Endpoint Security: 8 Best Practices

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Endpoints are the doorways to your organization’s data, resources, and other critical information. Unfortunately, cybercriminals are well aware of these “doorways,” and often use endpoints as entryways for their cyberattacks.

Today, the average enterprise uses and manages around 135,000 devices, and this number continues to grow every year. This means that organizations, now more than ever, need to protect their vulnerable endpoints. Safeguarding and managing devices can be quite a hassle, but with these eight endpoint security best practices, you can tackle endpoint management like a pro.

What are endpoints?

Endpoints are physical devices that connect to and communicate with a network. Some common examples of endpoints include:

  • Laptops
  • Computers
  • Tablets
  • Smartphones
  • Servers

The rise of mobile endpoints

While businesses still use in-office endpoints, it’s clear that mobile endpoints are becoming the more popular choice. To support remote work during the 2020 COVID-19 pandemic, organizations allowed their teams to use all kinds of remote endpoints, such as laptops, smartphones, and tablets. And since 97% of employees don’t want to return to the office full-time, it seems that remote work and the usage of mobile endpoints is here to stay, so businesses will need to keep this in mind when setting up an endpoint management system.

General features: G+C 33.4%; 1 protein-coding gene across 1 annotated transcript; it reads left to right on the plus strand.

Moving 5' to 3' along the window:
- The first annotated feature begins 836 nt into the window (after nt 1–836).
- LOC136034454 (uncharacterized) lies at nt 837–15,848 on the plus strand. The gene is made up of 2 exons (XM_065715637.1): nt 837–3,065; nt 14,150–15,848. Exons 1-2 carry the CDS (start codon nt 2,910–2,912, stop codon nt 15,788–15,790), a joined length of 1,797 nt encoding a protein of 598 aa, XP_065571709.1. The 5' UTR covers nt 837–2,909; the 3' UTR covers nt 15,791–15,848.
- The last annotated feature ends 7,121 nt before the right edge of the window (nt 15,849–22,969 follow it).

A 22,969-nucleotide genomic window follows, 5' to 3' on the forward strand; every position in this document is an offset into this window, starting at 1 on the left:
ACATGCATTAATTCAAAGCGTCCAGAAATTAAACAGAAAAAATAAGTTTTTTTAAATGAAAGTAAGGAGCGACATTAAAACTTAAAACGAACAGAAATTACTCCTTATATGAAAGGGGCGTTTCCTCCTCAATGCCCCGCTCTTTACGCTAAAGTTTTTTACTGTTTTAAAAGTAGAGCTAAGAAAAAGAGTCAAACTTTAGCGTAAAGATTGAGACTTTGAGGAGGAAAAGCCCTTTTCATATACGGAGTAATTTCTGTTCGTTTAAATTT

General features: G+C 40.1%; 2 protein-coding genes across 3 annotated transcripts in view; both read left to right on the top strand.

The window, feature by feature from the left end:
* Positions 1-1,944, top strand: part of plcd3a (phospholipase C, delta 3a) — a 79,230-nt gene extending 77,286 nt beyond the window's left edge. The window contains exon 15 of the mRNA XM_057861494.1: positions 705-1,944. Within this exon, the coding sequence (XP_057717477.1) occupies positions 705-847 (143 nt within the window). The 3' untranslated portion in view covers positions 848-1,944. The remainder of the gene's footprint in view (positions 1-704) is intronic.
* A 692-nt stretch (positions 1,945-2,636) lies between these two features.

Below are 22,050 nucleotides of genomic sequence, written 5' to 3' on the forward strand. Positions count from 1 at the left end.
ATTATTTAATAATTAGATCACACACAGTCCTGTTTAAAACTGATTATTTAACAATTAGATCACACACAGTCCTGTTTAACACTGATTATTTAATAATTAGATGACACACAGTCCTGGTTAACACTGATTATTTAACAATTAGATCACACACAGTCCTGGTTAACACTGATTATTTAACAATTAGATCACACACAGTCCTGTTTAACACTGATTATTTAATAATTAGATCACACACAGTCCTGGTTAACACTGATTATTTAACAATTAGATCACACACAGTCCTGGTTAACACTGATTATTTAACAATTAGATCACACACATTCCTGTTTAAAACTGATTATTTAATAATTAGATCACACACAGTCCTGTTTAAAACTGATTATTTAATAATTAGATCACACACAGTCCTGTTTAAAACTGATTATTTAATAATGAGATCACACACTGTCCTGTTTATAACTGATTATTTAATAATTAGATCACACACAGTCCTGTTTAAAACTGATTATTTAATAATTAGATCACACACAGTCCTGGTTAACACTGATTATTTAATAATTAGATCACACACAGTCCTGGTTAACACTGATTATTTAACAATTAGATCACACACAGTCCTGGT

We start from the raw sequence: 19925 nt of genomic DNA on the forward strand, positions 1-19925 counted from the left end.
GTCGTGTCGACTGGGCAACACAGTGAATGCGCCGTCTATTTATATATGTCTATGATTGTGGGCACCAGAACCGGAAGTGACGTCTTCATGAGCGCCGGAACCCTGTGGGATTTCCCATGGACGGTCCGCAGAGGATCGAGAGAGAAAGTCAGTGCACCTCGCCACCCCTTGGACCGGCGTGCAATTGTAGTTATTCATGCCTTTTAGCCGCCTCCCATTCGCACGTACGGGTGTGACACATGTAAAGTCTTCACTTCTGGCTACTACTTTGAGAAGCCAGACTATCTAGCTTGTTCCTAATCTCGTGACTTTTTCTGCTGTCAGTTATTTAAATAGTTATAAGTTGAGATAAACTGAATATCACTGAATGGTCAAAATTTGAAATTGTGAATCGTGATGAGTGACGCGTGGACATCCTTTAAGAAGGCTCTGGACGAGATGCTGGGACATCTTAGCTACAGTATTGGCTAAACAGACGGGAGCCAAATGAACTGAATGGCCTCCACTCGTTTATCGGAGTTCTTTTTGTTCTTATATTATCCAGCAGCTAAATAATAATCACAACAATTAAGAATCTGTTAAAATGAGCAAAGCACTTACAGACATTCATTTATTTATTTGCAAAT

Why endpoint security is important

Endpoint security is currently a trending topic in the IT world for a reason. Today, endpoint security is essential for the success of any IT environment because of the following:

  • Rising number of endpoint attacks

Cyberattacks are costly for any business or organization, and unfortunately, the number of endpoint attacks grows every year. In fact, the average cost of endpoint attacks increased from $7.1 million to $8.94 million. Endpoint security measures aim to protect organizations from these dangerous attacks and safeguard valuable data.

  • Need for data protection

Even if data is not targeted by a cyberattack, organizations still need to protect it from damage or destruction. Since endpoints often house critical work or data, organizations implement endpoint security and management protocols to ensure that the device user’s information is safe, whole, and in the right hands.

  • Growth of remote work